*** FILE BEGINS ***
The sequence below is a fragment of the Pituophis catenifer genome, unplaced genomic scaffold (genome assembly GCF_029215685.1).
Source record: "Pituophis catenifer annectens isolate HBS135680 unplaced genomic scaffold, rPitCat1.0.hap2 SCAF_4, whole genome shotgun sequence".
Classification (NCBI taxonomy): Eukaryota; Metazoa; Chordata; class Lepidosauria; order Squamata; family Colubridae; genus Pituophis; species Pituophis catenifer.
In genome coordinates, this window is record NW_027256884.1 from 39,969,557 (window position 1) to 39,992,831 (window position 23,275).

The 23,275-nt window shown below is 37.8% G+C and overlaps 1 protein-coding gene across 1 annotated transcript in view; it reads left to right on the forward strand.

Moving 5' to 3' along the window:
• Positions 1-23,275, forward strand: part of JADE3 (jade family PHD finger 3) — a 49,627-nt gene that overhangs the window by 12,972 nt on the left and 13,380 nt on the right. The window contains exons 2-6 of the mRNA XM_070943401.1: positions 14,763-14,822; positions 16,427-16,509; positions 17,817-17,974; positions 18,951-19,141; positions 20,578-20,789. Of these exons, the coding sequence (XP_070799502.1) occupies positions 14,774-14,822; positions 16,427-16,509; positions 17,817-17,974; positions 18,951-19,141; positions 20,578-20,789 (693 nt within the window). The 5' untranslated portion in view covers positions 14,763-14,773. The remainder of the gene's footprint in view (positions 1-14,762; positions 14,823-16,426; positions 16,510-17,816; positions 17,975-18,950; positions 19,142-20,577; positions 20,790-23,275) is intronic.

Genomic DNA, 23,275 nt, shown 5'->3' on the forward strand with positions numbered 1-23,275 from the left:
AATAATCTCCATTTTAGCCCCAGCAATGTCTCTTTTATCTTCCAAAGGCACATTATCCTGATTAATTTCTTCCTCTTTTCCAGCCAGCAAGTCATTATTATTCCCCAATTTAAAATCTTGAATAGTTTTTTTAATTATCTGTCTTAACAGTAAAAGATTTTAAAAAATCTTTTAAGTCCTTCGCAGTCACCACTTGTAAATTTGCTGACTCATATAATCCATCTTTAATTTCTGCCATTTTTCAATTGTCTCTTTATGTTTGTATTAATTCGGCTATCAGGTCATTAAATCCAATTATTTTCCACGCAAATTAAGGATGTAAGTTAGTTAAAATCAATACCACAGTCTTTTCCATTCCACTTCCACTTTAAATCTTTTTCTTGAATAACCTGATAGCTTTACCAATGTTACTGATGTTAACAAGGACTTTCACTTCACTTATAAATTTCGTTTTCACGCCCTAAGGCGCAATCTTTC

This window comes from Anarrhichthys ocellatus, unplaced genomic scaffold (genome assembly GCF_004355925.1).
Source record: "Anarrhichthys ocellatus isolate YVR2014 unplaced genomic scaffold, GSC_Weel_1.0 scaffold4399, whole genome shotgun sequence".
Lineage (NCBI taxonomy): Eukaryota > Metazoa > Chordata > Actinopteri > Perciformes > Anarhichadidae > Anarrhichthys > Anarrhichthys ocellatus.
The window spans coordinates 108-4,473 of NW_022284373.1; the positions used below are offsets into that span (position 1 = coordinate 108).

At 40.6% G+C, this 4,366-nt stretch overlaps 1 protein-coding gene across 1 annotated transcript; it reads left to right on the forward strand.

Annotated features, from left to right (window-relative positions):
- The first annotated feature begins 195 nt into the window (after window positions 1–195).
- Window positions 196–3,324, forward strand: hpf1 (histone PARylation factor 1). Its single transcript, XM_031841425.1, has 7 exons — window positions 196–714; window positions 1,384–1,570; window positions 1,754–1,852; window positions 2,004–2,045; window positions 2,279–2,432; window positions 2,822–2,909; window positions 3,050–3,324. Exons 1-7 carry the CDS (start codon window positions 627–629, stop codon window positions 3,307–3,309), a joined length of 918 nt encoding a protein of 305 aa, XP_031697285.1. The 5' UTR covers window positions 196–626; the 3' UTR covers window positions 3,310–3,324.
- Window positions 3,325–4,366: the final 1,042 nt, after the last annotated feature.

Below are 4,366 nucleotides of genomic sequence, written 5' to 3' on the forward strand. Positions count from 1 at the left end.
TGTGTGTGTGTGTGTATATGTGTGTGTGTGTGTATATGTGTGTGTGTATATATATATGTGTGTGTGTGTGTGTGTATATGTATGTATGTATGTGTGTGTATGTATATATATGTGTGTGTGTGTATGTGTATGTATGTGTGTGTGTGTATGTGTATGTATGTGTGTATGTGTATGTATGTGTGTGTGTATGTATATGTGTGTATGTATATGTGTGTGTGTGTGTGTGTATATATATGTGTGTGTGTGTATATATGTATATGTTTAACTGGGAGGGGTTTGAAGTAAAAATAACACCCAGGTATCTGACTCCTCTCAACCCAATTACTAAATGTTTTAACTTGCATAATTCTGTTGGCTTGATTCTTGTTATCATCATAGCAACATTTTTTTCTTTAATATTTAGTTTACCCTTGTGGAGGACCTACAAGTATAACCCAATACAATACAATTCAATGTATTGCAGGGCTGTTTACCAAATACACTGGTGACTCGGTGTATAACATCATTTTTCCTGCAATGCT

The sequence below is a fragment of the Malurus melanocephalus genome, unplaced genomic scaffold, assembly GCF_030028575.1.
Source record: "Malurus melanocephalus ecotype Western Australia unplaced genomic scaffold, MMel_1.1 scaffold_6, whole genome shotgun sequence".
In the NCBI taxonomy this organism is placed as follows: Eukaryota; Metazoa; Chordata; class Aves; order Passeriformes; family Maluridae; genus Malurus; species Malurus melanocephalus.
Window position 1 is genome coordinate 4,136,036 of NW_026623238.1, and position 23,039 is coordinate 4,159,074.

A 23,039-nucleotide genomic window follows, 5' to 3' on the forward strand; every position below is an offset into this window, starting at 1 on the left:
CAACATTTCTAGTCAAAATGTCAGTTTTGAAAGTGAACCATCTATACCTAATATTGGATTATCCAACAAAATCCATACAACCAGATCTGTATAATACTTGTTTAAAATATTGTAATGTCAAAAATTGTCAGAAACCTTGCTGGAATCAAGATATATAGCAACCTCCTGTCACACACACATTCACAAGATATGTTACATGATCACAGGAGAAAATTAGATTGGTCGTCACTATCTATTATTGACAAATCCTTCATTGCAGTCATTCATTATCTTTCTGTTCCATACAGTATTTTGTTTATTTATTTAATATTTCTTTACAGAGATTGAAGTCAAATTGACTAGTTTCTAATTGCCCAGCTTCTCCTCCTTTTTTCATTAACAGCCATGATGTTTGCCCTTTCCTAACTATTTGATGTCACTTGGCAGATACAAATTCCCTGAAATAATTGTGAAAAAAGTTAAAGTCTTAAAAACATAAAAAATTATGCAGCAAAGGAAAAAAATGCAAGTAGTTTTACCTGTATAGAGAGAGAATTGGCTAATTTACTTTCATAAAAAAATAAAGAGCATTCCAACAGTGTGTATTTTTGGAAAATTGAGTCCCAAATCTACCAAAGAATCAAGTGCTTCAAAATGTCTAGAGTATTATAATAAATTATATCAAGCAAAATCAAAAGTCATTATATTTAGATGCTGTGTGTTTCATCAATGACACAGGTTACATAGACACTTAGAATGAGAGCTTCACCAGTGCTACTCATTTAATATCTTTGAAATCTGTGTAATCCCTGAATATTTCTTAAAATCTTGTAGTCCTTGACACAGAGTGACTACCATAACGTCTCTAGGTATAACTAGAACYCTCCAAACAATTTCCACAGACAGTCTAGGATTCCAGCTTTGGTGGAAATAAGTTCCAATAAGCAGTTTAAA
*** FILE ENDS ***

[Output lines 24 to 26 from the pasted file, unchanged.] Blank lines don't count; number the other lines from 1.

Window position 1 is genome coordinate 4,136,036 of NW_026623238.1, and position 23,039 is coordinate 4,159,074.

A 23,039-nucleotide genomic window follows, 5' to 3' on the forward strand; every position below is an offset into this window, starting at 1 on the left:
CAACATTTCTAGTCAAAATGTCAGTTTTGAAAGTGAACCATCTATACCTAATATTGGATTATCCAACAAAATCCATACAACCAGATCTGTATAATACTTGTTTAAAATATTGTAATGTCAAAAATTGTCAGAAACCTTGCTGGAATCAAGATATATAGCAACCTCCTGTCACACACACATTCACAAGATATGTTACATGATCACAGGAGAAAATTAGATTGGTCGTCACTATCTATTATTGACAAATCCTTCATTGCAGTCATTCATTATCTTTCTGTTCCATACAGTATTTTGTTTATTTATTTAATATTTCTTTACAGAGATTGAAGTCAAATTGACTAGTTTCTAATTGCCCAGCTTCTCCTCCTTTTTTCATTAACAGCCATGATGTTTGCCCTTTCCTAACTATTTGATGTCACTTGGCAGATACAAATTCCCTGAAATAATTGTGAAAAAAGTTAAAGTCTTAAAAACATAAAAAATTATGCAGCAAAGGAAAAAAATGCAAGTAGTTTTACCTGTATAGAGAGAGAATTGGCTAATTTACTTTCATAAAAAAATAAAGAGCATTCCAACAGTGTGTATTTTTGGAAAATTGAGTCCCAAATCTACCAAAGAATCAAGTGCTTCAAAATGTCTAGAGTATTATAATAAATTATATCAAGCAAAATCAAAAGTCATTATATTTAGATGCTGTGTGTTTCATCAATGACACAGGTTACATAGACACTTAGAATGAGAGCTTCACCAGTGCTACTCATTTAATATCTTTGAAATCTGTGTAATCCCTGAATATTTCTTAAAATCTTGTAGTCCTTGACACAGAGTGACTACCATAACGTCTCTAGGTATAACTAGAACYCTCCAAACAATTTCCACAGACAGTCTAGGATTCCAGCTTTGGTGGAAATAAGTTCCAATAAGCAGTTTAAA